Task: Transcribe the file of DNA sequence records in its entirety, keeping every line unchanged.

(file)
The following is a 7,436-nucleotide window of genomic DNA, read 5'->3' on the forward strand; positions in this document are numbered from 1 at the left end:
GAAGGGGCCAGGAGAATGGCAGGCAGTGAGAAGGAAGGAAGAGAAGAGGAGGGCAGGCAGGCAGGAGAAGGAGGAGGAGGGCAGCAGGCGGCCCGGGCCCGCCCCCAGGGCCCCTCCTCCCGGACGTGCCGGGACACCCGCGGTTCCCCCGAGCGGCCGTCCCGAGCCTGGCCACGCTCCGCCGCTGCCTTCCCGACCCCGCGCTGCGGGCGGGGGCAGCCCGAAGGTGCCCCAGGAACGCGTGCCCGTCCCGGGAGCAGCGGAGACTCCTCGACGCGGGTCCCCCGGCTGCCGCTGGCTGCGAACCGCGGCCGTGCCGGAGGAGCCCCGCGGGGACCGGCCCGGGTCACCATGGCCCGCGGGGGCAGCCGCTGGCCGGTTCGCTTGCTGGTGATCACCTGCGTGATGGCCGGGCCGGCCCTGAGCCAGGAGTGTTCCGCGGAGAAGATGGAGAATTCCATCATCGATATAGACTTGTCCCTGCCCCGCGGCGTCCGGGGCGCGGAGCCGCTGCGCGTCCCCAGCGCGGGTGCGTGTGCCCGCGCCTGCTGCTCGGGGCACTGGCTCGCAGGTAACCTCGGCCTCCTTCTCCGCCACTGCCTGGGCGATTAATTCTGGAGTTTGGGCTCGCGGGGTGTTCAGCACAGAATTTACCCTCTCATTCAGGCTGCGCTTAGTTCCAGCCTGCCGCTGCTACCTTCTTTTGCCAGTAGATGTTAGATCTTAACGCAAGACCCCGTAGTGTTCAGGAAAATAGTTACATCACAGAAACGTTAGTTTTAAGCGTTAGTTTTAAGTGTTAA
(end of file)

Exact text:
The following is a 7,436-nucleotide window of genomic DNA, read 5'->3' on the forward strand; positions in this document are numbered from 1 at the left end:
GAAGGGGCCAGGAGAATGGCAGGCAGTGAGAAGGAAGGAAGAGAAGAGGAGGGCAGGCAGGCAGGAGAAGGAGGAGGAGGGCAGCAGGCGGCCCGGGCCCGCCCCCAGGGCCCCTCCTCCCGGACGTGCCGGGACACCCGCGGTTCCCCCGAGCGGCCGTCCCGAGCCTGGCCACGCTCCGCCGCTGCCTTCCCGACCCCGCGCTGCGGGCGGGGGCAGCCCGAAGGTGCCCCAGGAACGCGTGCCCGTCCCGGGAGCAGCGGAGACTCCTCGACGCGGGTCCCCCGGCTGCCGCTGGCTGCGAACCGCGGCCGTGCCGGAGGAGCCCCGCGGGGACCGGCCCGGGTCACCATGGCCCGCGGGGGCAGCCGCTGGCCGGTTCGCTTGCTGGTGATCACCTGCGTGATGGCCGGGCCGGCCCTGAGCCAGGAGTGTTCCGCGGAGAAGATGGAGAATTCCATCATCGATATAGACTTGTCCCTGCCCCGCGGCGTCCGGGGCGCGGAGCCGCTGCGCGTCCCCAGCGCGGGTGCGTGTGCCCGCGCCTGCTGCTCGGGGCACTGGCTCGCAGGTAACCTCGGCCTCCTTCTCCGCCACTGCCTGGGCGATTAATTCTGGAGTTTGGGCTCGCGGGGTGTTCAGCACAGAATTTACCCTCTCATTCAGGCTGCGCTTAGTTCCAGCCTGCCGCTGCTACCTTCTTTTGCCAGTAGATGTTAGATCTTAACGCAAGACCCCGTAGTGTTCAGGAAAATAGTTACATCACAGAAACGTTAGTTTTAAGCGTTAGTTTTAAGTGTTAA